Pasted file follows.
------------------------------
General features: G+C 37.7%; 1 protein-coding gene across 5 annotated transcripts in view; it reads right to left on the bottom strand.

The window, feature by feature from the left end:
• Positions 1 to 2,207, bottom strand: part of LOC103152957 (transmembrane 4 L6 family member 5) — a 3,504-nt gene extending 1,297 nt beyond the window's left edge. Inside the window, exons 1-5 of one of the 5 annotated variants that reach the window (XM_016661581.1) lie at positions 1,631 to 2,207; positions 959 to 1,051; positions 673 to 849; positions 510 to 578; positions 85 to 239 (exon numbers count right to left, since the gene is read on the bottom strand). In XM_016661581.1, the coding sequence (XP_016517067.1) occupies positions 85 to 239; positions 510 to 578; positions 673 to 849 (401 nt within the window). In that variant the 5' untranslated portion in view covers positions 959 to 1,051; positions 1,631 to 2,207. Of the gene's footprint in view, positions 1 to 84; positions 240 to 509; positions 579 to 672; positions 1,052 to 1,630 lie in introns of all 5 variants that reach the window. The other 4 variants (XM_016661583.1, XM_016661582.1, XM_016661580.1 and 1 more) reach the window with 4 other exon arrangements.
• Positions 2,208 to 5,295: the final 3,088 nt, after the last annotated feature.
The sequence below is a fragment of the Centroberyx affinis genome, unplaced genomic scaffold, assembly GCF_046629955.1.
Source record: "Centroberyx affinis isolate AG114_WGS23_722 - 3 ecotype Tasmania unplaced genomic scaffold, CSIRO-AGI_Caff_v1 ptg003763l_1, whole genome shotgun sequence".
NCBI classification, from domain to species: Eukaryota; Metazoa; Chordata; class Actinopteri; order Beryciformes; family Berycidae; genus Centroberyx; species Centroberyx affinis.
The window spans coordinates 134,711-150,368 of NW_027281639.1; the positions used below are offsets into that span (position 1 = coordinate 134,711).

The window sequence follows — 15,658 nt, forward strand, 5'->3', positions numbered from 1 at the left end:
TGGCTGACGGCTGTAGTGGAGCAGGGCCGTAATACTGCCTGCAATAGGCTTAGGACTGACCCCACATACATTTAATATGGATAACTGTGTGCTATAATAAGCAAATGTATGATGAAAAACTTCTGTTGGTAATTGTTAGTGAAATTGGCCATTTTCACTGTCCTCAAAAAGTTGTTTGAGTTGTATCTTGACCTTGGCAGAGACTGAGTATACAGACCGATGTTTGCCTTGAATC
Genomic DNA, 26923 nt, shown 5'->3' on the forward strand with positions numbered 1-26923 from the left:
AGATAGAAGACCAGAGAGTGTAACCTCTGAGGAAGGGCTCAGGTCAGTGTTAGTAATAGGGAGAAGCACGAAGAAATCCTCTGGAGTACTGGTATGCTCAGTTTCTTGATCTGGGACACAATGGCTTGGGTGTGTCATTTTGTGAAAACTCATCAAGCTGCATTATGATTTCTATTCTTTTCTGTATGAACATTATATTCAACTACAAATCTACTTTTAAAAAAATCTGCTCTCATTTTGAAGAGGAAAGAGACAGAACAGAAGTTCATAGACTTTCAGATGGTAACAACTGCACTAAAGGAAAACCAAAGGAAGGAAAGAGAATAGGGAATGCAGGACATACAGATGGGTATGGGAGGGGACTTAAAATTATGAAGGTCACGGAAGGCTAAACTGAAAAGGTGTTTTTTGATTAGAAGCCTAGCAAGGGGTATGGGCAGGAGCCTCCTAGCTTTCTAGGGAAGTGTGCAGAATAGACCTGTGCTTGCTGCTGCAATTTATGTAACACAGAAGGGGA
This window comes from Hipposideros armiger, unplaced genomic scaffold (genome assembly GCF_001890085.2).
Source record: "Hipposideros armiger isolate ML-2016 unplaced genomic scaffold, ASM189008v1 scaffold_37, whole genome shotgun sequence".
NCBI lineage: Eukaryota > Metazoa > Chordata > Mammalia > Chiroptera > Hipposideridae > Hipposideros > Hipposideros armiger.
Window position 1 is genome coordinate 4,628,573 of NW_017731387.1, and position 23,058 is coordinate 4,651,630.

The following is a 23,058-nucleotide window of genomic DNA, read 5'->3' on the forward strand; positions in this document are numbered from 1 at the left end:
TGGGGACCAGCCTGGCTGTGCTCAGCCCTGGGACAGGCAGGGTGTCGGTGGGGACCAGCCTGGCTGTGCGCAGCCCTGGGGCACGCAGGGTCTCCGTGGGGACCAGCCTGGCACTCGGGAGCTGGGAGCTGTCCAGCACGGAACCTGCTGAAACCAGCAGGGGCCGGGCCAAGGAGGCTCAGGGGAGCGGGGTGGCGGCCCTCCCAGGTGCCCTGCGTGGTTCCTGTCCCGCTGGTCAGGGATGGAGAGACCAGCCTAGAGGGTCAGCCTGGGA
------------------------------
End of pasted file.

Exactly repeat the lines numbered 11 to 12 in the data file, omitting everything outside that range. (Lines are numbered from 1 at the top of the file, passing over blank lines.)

Genomic DNA, 26923 nt, shown 5'->3' on the forward strand with positions numbered 1-26923 from the left:
AGATAGAAGACCAGAGAGTGTAACCTCTGAGGAAGGGCTCAGGTCAGTGTTAGTAATAGGGAGAAGCACGAAGAAATCCTCTGGAGTACTGGTATGCTCAGTTTCTTGATCTGGGACACAATGGCTTGGGTGTGTCATTTTGTGAAAACTCATCAAGCTGCATTATGATTTCTATTCTTTTCTGTATGAACATTATATTCAACTACAAATCTACTTTTAAAAAAATCTGCTCTCATTTTGAAGAGGAAAGAGACAGAACAGAAGTTCATAGACTTTCAGATGGTAACAACTGCACTAAAGGAAAACCAAAGGAAGGAAAGAGAATAGGGAATGCAGGACATACAGATGGGTATGGGAGGGGACTTAAAATTATGAAGGTCACGGAAGGCTAAACTGAAAAGGTGTTTTTTGATTAGAAGCCTAGCAAGGGGTATGGGCAGGAGCCTCCTAGCTTTCTAGGGAAGTGTGCAGAATAGACCTGTGCTTGCTGCTGCAATTTATGTAACACAGAAGGGGA